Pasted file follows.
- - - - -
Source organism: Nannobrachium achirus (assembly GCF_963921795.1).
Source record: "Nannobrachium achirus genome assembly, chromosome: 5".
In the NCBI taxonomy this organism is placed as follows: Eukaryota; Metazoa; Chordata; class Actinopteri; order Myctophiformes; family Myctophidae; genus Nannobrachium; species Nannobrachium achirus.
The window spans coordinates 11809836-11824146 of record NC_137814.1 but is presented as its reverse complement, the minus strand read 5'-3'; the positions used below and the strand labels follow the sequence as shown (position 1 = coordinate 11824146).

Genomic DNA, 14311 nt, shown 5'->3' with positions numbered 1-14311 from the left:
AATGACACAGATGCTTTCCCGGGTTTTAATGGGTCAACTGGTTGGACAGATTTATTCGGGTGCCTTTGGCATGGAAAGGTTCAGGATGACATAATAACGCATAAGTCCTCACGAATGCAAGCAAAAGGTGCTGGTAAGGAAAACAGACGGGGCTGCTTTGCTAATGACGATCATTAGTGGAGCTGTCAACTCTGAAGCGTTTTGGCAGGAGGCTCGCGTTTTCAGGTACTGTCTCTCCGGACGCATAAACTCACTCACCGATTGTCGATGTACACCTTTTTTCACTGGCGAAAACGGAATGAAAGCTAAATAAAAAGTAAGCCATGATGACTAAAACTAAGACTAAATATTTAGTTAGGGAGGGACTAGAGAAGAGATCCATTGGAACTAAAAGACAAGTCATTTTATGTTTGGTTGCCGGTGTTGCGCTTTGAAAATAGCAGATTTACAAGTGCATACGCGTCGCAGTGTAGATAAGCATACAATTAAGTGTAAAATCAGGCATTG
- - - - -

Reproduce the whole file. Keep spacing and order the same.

Source organism: Nannobrachium achirus (assembly GCF_963921795.1).
Source record: "Nannobrachium achirus genome assembly, chromosome: 5".
In the NCBI taxonomy this organism is placed as follows: Eukaryota; Metazoa; Chordata; class Actinopteri; order Myctophiformes; family Myctophidae; genus Nannobrachium; species Nannobrachium achirus.
The window spans coordinates 11809836-11824146 of record NC_137814.1 but is presented as its reverse complement, the minus strand read 5'-3'; the positions used below and the strand labels follow the sequence as shown (position 1 = coordinate 11824146).

Genomic DNA, 14311 nt, shown 5'->3' with positions numbered 1-14311 from the left:
AATGACACAGATGCTTTCCCGGGTTTTAATGGGTCAACTGGTTGGACAGATTTATTCGGGTGCCTTTGGCATGGAAAGGTTCAGGATGACATAATAACGCATAAGTCCTCACGAATGCAAGCAAAAGGTGCTGGTAAGGAAAACAGACGGGGCTGCTTTGCTAATGACGATCATTAGTGGAGCTGTCAACTCTGAAGCGTTTTGGCAGGAGGCTCGCGTTTTCAGGTACTGTCTCTCCGGACGCATAAACTCACTCACCGATTGTCGATGTACACCTTTTTTCACTGGCGAAAACGGAATGAAAGCTAAATAAAAAGTAAGCCATGATGACTAAAACTAAGACTAAATATTTAGTTAGGGAGGGACTAGAGAAGAGATCCATTGGAACTAAAAGACAAGTCATTTTATGTTTGGTTGCCGGTGTTGCGCTTTGAAAATAGCAGATTTACAAGTGCATACGCGTCGCAGTGTAGATAAGCATACAATTAAGTGTAAAATCAGGCATTG